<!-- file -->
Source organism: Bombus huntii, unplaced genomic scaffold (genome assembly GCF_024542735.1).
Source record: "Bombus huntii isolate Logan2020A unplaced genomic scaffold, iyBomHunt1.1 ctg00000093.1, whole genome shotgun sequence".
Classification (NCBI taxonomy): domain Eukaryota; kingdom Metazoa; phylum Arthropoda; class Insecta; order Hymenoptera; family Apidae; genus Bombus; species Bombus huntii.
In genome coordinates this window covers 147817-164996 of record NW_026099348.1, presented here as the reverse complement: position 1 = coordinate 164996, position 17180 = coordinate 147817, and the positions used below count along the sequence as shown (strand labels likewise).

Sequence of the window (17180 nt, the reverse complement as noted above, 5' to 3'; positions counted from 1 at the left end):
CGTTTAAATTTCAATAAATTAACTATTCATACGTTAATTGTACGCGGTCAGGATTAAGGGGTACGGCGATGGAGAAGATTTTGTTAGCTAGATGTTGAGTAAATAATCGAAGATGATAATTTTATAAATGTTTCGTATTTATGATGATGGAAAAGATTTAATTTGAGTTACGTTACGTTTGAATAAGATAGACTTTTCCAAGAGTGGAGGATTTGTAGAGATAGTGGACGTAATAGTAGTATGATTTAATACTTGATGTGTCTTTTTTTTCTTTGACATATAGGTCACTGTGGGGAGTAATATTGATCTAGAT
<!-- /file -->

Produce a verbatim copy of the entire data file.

Source organism: Bombus huntii, unplaced genomic scaffold (genome assembly GCF_024542735.1).
Source record: "Bombus huntii isolate Logan2020A unplaced genomic scaffold, iyBomHunt1.1 ctg00000093.1, whole genome shotgun sequence".
Classification (NCBI taxonomy): domain Eukaryota; kingdom Metazoa; phylum Arthropoda; class Insecta; order Hymenoptera; family Apidae; genus Bombus; species Bombus huntii.
In genome coordinates this window covers 147817-164996 of record NW_026099348.1, presented here as the reverse complement: position 1 = coordinate 164996, position 17180 = coordinate 147817, and the positions used below count along the sequence as shown (strand labels likewise).

Sequence of the window (17180 nt, the reverse complement as noted above, 5' to 3'; positions counted from 1 at the left end):
CGTTTAAATTTCAATAAATTAACTATTCATACGTTAATTGTACGCGGTCAGGATTAAGGGGTACGGCGATGGAGAAGATTTTGTTAGCTAGATGTTGAGTAAATAATCGAAGATGATAATTTTATAAATGTTTCGTATTTATGATGATGGAAAAGATTTAATTTGAGTTACGTTACGTTTGAATAAGATAGACTTTTCCAAGAGTGGAGGATTTGTAGAGATAGTGGACGTAATAGTAGTATGATTTAATACTTGATGTGTCTTTTTTTTCTTTGACATATAGGTCACTGTGGGGAGTAATATTGATCTAGAT